Technical communicators are very technically adept. We can quickly get up to speed with technologies we have never seen before, and we use a variety of leading edge technologies to communicate with our audiences.

When creating or improving a website, a technical communicator works with the web designer (who makes the site pretty) and the web developer (who programs the site and makes it work) to make the content and navigation easy to understand and usable (usability refers to the viewers ability to accomplish goals with the site).

Technical communicators are one of the few people in a company who interface with nearly every department within that company. We routinely work with customer support to ensure they have up to date information to help customers with problems. We work with quality assurance to perform user testing, standing in for the user with our expert knowledge. Consequently, technical writers can reduce customer support costs and help improve a company’s relationship with their customers. We work with marketing, to share information about the market or end user. We work with sales, contributing to sales literature and getting to understand the customer.

Technical writers are industry-independent. While you may find one with a specific background that is more relevant to your industry, a technical writer with a degree in Fine Arts is just as capable as one with a degree in Engineering when it comes to simplifying complex things. It is more important to look at the writing, editing, and consultation skills a techwriter brings to the table.

Further, technical communicators are skilled in project management, because they drive their own documentation projects in concert with any service or product development projects, and they have good people skills, being able to interview subject matter experts, as well as being able to develop rapport with a company’s customer base.

Technical communicators have skills in:

  • Project Management
  • Leadership
  • Interviewing
  • Publishing
  • Human Resources
  • Management & Budgeting
  • General Business Skills
  • Negotiation, Risk Management, etc.

(Add accounting to that and it’s pretty much an MBA!)

If your company has need of any of the following, you should have a technical communicator on staff:

  • User guides
  • White papers
  • Marketing brochures, spec sheets, labels, signs, packaging, press releases
  • Help files
  • Error messages, interface tooltips and labels
  • Installation instructions
  • Usability testing
  • Technology transfer
  • Project documentation
  • Technical reports
  • Web sites
  • E-Learning
  • Corporate videos/documentaries
  • Product demonstrations & trade shows
  • Focus groups & customer advisory boards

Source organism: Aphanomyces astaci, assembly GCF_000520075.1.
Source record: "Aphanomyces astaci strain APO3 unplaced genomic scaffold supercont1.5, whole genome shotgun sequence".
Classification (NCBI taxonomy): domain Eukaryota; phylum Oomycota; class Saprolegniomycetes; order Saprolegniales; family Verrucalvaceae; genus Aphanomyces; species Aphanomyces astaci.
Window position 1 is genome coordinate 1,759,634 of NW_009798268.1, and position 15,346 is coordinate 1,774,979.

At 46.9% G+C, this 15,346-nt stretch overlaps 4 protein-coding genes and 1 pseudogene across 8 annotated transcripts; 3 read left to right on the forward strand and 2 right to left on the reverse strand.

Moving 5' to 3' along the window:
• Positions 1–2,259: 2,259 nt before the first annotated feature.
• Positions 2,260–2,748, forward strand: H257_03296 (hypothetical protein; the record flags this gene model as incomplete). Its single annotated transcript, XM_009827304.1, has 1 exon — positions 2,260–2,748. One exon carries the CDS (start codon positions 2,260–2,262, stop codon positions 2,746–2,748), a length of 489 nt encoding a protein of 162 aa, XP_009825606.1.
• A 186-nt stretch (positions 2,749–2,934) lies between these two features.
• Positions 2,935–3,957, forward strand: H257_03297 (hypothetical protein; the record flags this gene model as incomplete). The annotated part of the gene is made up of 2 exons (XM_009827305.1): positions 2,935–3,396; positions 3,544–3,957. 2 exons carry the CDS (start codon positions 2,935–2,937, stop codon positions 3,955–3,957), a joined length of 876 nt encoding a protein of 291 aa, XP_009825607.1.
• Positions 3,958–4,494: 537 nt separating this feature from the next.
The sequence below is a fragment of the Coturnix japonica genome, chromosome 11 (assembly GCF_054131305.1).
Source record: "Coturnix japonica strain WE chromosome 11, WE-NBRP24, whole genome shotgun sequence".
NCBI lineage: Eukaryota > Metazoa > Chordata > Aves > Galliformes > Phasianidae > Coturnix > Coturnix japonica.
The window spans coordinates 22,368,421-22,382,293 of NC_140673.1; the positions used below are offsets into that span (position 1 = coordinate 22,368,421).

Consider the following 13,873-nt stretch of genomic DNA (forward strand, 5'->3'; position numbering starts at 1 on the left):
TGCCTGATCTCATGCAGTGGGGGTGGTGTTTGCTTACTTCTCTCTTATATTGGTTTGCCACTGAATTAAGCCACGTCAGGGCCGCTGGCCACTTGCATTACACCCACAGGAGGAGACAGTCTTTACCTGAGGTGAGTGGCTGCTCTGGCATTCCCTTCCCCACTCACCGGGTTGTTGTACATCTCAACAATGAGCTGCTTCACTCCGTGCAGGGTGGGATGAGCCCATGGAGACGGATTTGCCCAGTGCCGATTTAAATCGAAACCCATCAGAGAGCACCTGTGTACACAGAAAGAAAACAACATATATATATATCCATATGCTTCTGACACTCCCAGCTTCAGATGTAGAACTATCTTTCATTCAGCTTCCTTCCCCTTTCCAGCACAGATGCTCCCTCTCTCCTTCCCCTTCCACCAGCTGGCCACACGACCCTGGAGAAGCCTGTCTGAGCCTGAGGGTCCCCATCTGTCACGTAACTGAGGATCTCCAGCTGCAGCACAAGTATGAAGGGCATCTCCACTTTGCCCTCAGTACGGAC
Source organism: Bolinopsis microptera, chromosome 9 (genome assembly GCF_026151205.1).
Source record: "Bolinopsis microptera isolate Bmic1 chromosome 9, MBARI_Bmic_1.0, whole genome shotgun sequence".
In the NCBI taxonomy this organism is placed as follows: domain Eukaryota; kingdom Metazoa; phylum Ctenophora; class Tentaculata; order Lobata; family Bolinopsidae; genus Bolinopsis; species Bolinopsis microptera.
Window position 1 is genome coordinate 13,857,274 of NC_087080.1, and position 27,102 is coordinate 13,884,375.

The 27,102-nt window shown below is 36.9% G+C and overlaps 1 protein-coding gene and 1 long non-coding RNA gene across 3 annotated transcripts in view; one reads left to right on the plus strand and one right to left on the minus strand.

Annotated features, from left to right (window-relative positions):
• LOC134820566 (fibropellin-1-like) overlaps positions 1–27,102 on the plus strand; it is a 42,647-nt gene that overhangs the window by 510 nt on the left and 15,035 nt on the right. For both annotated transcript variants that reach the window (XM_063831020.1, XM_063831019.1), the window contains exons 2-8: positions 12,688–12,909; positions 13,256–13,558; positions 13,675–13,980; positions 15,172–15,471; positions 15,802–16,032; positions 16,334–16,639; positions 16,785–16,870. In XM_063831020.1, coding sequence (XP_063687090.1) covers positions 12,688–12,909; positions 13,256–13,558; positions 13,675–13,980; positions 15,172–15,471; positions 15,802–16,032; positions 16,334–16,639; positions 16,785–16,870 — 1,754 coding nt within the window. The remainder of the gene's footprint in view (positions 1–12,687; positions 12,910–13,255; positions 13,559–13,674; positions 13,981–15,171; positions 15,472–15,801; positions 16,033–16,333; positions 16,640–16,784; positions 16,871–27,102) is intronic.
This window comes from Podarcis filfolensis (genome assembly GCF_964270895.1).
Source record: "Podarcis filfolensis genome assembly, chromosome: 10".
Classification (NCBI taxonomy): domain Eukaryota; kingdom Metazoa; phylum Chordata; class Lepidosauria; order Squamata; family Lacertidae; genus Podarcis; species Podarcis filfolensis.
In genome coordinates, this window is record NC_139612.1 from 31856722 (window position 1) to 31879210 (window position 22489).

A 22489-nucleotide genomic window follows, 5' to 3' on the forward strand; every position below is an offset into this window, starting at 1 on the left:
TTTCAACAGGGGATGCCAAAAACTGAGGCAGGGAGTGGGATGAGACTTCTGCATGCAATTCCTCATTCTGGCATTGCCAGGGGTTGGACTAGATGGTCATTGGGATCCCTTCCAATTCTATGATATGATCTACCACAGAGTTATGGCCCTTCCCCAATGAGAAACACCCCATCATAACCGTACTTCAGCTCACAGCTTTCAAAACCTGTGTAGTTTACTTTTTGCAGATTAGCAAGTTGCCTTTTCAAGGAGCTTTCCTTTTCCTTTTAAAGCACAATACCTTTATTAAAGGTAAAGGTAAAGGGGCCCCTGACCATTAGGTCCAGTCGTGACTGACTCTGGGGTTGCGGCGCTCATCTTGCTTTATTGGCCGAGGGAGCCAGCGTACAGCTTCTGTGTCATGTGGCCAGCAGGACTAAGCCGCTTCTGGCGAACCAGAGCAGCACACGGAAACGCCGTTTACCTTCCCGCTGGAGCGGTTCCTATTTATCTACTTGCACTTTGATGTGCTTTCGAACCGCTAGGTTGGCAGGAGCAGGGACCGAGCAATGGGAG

• Single-Sourcing
  • Knowledge management
  • Content management
  • Science writing
  • Customer newsletters
  • Beta testing programs
  • Voice mail script writing
  • E-mail response writing
  • E-book publishing
  • Mass personalization
  • Meeting facilitation, especially video conferencing

Technical communicators are the Swiss Army Knife-employees you can plug in anywhere in your company and have them be productive and add value to your bottom line.

If you’re interested in hiring a technical communicator, contact me or communicate with the local chapter of the Society for Technical Communication in your region.

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Seeing the Big Picture

High tech companies have a lot of moving parts. There are numerous projects on the go, multiple teams at work, different divisions to oversee company operations, and the need to continually keep one eye on what’s going on outside the company as much as what’s going on inside it. It’s very easy to lose sight of the big picture with all those details to manage.

Technical communicators are often among the few people in an organization who really do see the big picture. The reason for that is because we routinely talk to other teams and departments within the company. Our work may be anchored in the development department, but because it has implications for other areas such as sales, marketing, customer support, and training, we have to develop relationships with these other stakeholders. We talk to them, and we find out about the aspects of our project that affect their deliverables.

When questions arise, who better to answer them than the technical communicator who not only can explain things clearly, but who literally “wrote the book” on the product. No one knows it better than we do, because we’ve seen it from the inside as well as the outside.

Technical communicators also are adept at facilitating communication. Even if the discussion is about something other than the product we’re working on, we help by ensuring understanding. We might pipe up with the questions that everyone is thinking but are too reticent to ask. It’s our nature, and our job, to be bold in order to get information for our users. In a group situation, we often act as the user advocate and take a kind of responsibility for ensuring that everyone is getting the message.

If you don’t have technical communicators in your organization, what else are you missing?